European justice commissioner vows to end dual food quality practice in Central Europe

By Will Chu

- Last updated on GMT

Products found to have differing meat content, when compared to identical products sold in other central European countries, include fish fingers and luncheon meat. ©iStock
Products found to have differing meat content, when compared to identical products sold in other central European countries, include fish fingers and luncheon meat. ©iStock

Related tags Czech republic European union

The European commissioner for consumers vowed to stamp out dual quality foods this week as she repeated concerns that selling products of a different quality in Eastern countries was permitted.

European Commissioner for Justice, Consumers and Gender Equality Vĕra Jourova, took her grievances to yesterday’s meeting of the Agriculture and Fisheries Council in Brussels, where she repeated comments made on the same issue back in March of this year.

“I am on the side of European consumers, who should not be treated as second class if they are from member states,”​ she said.

“I promise to give national consumer protection organisations further guidance and clearer interpretation of the dual quality food situation, which is an unfair commercial practice.

“There are three more studies underway. We will wait for results from the European Parliament, who have also launched their own study. We need to join forces to get rid of this practice. 

“I will also continue dialogue with the producers of the products, where we see the clear breach of EU law and I will ask them to stop this practice and to increase the quality of the product where it is lower.“

Her comments come as a survey commissioned by the Czech Ministry of Agriculture found food sold in the same packaging and under the same name in different European countries varied in meat type and content.

Evaluated products sold in five countries found that one of them, Tulip Luncheon meat from Germany, is made from pork. However, the Czech version is made from poultry meat.

In addition, Iglo fish fingers, also from Germany, contained more fish meat compared to those purchased in the Czech Republic.

The survey, which looked at a selection of products sold in the Czech Republic, Slovakia, Austria, Germany and Hungary, also found content differences in other foods including Nutella, Nesquik, Danone Activia yoghurt, and pizzas made under the Dr. Oetker Pizza Ristorante brand.

“Tests carried out by experts from the University of Chemical Technology in Prague showed that some of the foods of the same brand in their properties differ,” ​said Czech Agriculture Minister Marian Jurečka.

Tulip Luncheon meat
The survey found that Tulip Luncheon meat from Germany includes pork, while in the Czech Republic, the product contained mechanically separated poultry. ©UCT PRAGUE (Department of Food Preservation)

“I consider this unacceptable and discriminatory towards consumers. Now we have in hand more clear and verifiable evidence. "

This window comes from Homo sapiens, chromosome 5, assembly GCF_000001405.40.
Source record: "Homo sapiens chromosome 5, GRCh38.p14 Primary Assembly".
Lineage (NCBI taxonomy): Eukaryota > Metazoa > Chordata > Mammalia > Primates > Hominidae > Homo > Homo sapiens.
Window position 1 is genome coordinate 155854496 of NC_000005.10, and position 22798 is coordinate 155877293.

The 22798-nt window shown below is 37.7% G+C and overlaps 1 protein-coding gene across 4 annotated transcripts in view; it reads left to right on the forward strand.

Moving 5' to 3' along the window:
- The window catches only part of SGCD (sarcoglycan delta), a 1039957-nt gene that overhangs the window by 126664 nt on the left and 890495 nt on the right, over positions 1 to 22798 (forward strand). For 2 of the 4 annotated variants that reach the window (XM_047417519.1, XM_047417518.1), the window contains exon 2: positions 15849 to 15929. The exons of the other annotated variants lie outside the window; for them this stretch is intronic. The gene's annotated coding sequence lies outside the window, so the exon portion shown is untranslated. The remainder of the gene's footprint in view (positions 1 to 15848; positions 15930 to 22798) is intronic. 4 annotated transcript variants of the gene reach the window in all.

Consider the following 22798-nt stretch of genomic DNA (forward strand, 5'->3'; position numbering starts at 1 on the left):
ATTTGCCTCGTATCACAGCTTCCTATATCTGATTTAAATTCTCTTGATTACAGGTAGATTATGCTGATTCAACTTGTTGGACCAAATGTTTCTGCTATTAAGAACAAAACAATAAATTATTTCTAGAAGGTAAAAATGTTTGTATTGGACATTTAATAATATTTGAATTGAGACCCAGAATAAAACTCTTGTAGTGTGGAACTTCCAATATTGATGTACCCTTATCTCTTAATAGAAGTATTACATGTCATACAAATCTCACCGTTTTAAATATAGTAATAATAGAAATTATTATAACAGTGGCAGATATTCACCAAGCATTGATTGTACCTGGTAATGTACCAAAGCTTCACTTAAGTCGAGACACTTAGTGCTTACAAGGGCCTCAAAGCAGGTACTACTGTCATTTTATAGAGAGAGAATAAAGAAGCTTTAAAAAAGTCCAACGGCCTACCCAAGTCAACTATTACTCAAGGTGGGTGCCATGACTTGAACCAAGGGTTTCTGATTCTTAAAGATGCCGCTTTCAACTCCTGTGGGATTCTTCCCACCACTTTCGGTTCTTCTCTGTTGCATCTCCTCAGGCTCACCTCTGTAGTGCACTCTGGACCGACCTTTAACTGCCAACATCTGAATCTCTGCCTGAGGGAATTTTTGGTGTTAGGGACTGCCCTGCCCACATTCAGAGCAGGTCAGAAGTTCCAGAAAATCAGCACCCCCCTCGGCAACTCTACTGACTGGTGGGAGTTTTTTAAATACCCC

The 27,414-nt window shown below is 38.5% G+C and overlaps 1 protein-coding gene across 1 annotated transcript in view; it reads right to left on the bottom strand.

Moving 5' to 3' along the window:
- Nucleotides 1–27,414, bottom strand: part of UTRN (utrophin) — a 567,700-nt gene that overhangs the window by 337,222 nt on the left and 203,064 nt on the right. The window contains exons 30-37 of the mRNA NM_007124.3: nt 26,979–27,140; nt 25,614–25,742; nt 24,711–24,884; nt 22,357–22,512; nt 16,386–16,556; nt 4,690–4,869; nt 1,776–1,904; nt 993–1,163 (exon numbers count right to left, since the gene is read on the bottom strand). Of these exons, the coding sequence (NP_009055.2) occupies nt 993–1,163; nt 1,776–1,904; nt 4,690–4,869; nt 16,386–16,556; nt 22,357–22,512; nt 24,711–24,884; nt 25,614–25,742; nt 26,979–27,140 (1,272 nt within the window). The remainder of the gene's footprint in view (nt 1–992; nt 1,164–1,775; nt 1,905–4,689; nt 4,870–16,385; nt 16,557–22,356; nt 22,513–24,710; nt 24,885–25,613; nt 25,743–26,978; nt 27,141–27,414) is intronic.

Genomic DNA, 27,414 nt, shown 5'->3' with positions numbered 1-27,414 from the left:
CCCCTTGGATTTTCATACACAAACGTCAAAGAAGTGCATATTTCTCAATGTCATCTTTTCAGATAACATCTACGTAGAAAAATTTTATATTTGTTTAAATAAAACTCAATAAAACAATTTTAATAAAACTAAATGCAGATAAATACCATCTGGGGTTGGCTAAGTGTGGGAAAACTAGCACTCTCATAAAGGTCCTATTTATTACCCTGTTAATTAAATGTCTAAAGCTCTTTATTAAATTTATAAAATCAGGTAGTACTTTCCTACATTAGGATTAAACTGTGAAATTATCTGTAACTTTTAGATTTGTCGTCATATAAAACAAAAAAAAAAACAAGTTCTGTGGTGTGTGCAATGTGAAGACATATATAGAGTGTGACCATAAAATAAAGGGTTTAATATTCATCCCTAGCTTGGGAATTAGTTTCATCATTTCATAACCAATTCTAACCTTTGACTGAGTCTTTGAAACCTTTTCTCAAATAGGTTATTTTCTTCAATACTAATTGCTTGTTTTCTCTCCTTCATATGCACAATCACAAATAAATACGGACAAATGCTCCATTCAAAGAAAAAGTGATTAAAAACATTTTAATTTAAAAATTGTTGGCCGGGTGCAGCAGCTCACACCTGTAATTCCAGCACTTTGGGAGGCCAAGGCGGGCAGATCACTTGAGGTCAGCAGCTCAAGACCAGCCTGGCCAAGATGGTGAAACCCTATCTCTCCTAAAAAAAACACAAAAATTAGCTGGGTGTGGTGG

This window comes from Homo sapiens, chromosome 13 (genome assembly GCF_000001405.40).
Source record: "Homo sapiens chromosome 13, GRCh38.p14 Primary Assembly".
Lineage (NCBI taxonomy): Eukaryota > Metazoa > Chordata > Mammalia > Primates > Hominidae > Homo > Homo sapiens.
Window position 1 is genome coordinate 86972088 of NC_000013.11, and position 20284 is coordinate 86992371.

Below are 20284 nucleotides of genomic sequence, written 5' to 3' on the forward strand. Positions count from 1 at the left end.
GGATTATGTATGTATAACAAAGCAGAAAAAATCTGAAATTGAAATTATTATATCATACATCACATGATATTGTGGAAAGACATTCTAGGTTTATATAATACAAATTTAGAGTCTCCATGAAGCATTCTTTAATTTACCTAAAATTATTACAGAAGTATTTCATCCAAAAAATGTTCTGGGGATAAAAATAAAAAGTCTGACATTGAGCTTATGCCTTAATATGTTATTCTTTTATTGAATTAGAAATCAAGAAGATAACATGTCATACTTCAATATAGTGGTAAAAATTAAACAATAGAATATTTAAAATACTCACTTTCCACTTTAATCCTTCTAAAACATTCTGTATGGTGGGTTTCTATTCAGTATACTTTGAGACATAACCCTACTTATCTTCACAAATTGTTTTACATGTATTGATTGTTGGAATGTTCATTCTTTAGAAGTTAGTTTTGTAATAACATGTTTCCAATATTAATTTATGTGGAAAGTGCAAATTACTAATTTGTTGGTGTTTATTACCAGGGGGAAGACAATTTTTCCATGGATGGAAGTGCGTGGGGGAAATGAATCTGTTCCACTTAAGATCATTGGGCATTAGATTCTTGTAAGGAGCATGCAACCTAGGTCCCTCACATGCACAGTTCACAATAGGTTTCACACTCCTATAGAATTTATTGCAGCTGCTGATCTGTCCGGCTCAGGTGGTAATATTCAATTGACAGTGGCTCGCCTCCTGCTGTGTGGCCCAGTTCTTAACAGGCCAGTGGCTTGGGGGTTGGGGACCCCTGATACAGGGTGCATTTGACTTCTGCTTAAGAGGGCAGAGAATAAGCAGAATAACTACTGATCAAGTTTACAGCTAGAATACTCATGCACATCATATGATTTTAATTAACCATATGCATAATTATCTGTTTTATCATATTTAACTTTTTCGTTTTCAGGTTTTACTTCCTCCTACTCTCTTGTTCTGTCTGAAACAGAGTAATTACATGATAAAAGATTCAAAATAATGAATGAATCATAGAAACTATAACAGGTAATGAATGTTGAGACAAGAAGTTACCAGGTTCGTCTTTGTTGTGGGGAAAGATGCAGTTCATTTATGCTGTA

Results of this latest analysis closely follow two similar dual food quality studies carried out in 2012 and 2015 by Member of the European Parliament, representing Czech Republic for the Social Democratic Party, Olga Sehnalová.

The 2015 study found that once again the Iglo-brand fish fingers made available in the Czech Republic contained 7% less fish content than identical products sold in Germany. The Czech fish fingers also cost twice as much.

The sugar-sweetened beverage Sprite was found to contain high-fructose corn syrup, aspartame, and acesulfame in the Czech Republic with a higher price tag.

Europe's garbage can.’

In February this year,​ Jurečka believed that "with some products, we are in fact Europe's garbage can."

Despite the surveys’ findings Markéta Ježková, spokesperson for the Czech Ministry of Agriculture said that it did not necessarily mean that the food sold in the Czech Republic was of a lower quality.

“The different composition of products may be influenced by consumers' taste preferences of a particular region or availability of local raw materials,”​ she explained.

“Sometimes a different composition is shown in the data for food, although the product packaging or marketing is no different.”

In response to the findings, UK-based Nomad Foods, owners of the Iglo brand, told food news provider NPR​ that its fish fingers sold in Hungary and Slovakia "were essentially the same ones as we sell in the UK under the Birds Eye brand ... with the same fish content."

"Even though we might sell a product across Europe, we always adapt that product to reflect local taste and preference,"

Tulip Food company’s response also claimed its canned meat products were formulated to "take into account the different preferences regarding taste, market demands and prices.”

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